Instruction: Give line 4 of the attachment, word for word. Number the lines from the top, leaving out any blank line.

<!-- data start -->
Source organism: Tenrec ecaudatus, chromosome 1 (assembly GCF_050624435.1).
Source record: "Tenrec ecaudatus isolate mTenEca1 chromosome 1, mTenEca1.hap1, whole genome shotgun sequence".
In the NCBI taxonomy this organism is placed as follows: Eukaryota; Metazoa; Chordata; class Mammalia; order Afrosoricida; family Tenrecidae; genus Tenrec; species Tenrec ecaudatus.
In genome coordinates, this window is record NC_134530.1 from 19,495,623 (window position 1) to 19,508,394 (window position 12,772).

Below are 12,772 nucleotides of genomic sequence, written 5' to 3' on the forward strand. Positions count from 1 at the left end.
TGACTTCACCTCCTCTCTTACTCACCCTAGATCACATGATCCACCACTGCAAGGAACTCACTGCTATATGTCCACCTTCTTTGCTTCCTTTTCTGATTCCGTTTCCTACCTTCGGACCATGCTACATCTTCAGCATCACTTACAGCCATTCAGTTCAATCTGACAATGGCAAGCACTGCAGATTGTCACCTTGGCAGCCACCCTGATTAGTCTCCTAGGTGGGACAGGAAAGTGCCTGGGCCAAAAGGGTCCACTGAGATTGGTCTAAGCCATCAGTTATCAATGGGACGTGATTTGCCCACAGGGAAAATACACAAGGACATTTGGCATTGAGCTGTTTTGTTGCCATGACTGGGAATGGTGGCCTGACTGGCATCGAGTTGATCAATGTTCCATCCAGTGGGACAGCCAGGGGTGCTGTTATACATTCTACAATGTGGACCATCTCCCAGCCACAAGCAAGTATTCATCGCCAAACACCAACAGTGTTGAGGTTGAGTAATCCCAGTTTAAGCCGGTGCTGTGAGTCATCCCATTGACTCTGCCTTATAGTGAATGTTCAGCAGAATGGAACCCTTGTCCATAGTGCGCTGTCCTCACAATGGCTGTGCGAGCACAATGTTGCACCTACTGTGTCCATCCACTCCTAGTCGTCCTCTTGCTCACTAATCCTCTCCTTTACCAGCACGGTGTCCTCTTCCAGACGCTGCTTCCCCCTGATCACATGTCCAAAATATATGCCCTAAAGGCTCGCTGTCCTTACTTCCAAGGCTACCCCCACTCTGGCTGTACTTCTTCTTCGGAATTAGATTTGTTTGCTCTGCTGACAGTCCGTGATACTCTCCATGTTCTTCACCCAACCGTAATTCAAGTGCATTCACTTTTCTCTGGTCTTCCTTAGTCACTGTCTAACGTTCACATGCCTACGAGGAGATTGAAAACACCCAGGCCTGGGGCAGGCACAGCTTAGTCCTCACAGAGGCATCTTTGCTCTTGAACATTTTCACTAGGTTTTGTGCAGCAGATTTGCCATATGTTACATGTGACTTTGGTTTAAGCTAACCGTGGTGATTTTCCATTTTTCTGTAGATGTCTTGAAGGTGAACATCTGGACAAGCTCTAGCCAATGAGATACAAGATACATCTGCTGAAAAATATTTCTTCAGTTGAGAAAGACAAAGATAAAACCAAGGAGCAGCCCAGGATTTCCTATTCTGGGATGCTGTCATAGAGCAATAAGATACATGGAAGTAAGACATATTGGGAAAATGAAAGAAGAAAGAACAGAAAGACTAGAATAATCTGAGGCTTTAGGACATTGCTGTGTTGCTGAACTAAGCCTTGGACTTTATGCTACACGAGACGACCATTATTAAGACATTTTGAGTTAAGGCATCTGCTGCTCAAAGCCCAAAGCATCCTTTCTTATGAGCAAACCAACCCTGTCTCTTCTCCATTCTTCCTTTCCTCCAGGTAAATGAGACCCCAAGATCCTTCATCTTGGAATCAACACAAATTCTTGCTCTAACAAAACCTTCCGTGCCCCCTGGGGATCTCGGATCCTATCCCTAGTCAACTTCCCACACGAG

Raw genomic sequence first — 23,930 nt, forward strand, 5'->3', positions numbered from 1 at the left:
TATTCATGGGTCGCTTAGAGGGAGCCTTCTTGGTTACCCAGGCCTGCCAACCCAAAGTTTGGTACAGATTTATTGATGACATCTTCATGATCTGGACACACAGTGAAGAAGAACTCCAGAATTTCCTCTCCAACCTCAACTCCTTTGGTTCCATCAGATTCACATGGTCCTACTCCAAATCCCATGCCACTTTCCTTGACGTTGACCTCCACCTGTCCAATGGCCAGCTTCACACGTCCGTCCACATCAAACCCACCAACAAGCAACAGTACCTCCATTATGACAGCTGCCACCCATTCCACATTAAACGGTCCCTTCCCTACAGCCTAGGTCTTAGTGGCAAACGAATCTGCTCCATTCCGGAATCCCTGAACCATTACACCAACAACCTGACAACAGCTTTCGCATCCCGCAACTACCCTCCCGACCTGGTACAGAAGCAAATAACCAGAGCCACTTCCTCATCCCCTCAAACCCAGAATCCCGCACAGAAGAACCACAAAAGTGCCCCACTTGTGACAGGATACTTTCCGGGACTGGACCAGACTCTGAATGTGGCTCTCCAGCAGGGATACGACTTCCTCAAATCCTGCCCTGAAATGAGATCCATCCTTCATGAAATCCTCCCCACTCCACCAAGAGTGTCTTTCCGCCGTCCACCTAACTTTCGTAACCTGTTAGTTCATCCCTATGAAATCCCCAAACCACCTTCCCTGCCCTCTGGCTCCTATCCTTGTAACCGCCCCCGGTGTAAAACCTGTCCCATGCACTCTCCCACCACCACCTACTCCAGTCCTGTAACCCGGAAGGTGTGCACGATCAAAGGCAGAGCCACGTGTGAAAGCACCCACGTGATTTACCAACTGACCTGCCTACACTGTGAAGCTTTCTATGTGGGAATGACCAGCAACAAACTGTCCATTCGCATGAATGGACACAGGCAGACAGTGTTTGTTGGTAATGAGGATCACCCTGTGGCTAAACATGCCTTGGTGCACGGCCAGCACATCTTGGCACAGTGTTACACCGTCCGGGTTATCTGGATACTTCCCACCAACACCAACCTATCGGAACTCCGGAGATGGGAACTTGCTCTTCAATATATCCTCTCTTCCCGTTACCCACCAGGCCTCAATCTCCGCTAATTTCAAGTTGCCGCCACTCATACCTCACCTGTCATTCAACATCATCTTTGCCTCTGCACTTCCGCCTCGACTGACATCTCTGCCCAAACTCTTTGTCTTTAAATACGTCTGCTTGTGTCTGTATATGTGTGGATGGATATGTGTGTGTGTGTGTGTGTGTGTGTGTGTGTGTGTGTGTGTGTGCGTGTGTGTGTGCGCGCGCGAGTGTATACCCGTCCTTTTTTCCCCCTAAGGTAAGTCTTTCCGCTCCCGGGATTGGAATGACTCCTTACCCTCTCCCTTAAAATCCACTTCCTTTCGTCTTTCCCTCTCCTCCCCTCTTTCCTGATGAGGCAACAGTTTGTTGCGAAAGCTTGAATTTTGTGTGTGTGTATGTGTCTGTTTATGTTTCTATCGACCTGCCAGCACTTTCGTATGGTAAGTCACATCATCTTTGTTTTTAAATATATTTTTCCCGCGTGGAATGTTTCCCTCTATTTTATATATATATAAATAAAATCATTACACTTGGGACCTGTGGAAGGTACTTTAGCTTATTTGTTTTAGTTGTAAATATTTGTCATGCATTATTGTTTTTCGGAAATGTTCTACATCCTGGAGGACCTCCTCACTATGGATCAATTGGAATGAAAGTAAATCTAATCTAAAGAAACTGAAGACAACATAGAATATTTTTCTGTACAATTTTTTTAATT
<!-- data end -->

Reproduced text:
In genome coordinates, this window is record NC_134530.1 from 19,495,623 (window position 1) to 19,508,394 (window position 12,772).